Stonington receives $200,000 state grant for Mystic River Boathouse Park
Stonington — Gov. Dannel P. Malloy announced Tuesday that the town will receive a $200,000 grant to assist with the cost of assessing and cleaning up contamination on the property slated to become the Mystic River Boathouse Park.
Last year, voters approved a $2.2 million bond to purchase the 1.5 acres of riverfront land on Route 27 just north of Mystic Seaport and turn it into a public park. In addition, the town has reached agreement with the Friends of Stonington Crew, in which the organization will raise money and construct a dock and boathouse on the property for use by the Stonington High School crew team and the public.
The $200,000 grant, which also will be used to develop a master plan for the park, was among $6.9 million awarded to 14 municipalities to revitalize so-called brownfields.
“Investing in the remediation of blighted properties and putting them back into productive use ultimately becomes an economic win for our communities,” Malloy said in his statement announcing the grants. “When we clean up these sites and repurpose them, we can turn what was once an eyesore into a community asset that can help revitalize a neighborhood and spark economic growth.”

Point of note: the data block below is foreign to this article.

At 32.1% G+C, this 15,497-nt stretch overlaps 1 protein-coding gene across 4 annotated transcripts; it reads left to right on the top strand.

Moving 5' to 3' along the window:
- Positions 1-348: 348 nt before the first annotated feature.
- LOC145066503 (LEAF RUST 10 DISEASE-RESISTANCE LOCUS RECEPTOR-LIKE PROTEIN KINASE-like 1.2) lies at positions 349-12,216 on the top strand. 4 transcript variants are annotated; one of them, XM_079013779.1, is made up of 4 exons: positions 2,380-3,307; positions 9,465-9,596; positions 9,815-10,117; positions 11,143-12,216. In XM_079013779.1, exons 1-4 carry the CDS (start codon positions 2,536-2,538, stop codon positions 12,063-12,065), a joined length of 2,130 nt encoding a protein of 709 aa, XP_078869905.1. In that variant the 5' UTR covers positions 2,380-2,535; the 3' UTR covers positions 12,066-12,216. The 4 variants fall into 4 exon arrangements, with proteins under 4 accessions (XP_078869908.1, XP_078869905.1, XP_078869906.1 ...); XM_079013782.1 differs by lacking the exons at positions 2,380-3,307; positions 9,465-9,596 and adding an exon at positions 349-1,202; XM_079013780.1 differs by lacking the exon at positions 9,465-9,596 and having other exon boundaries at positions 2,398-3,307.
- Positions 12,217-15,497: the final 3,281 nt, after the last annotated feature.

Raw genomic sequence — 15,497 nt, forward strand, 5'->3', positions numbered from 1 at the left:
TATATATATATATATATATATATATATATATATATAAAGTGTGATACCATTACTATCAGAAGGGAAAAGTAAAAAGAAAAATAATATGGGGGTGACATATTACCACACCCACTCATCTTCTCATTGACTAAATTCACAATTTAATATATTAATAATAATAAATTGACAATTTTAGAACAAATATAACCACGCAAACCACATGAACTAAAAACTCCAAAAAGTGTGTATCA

First Selectman Rob Simmons said the town applied for the grant in November and was told by the state Department of Economic and Community Development that the application was so complete the agency had no questions.
“This project is good for the economy, it’s good for the environment, and it’s good for recreation,” he said. “It's a great project.”
Simmons also praised the Malloy administration for approving the grant during difficult economic times. He said the grant will give the town a cushion if it runs into anything unexpected during construction.
Last month, the town purchased the property from previous owner Frederic Baumgarten for $1,672,914.
The original $1.8 million purchase price was reduced by $127,086 to account for the cost to clean up contamination on the site. The Trust for Public Land negotiated the contract for the town.
The newly formed Mystic River Boathouse Park Implementation Committee has started holding meetings to plan for the start of the project.
But before work can begin to demolish buildings, clean up the site and transform the land into a park, the committee and town will have to obtain Planning and Zoning Commission approval for the new use.
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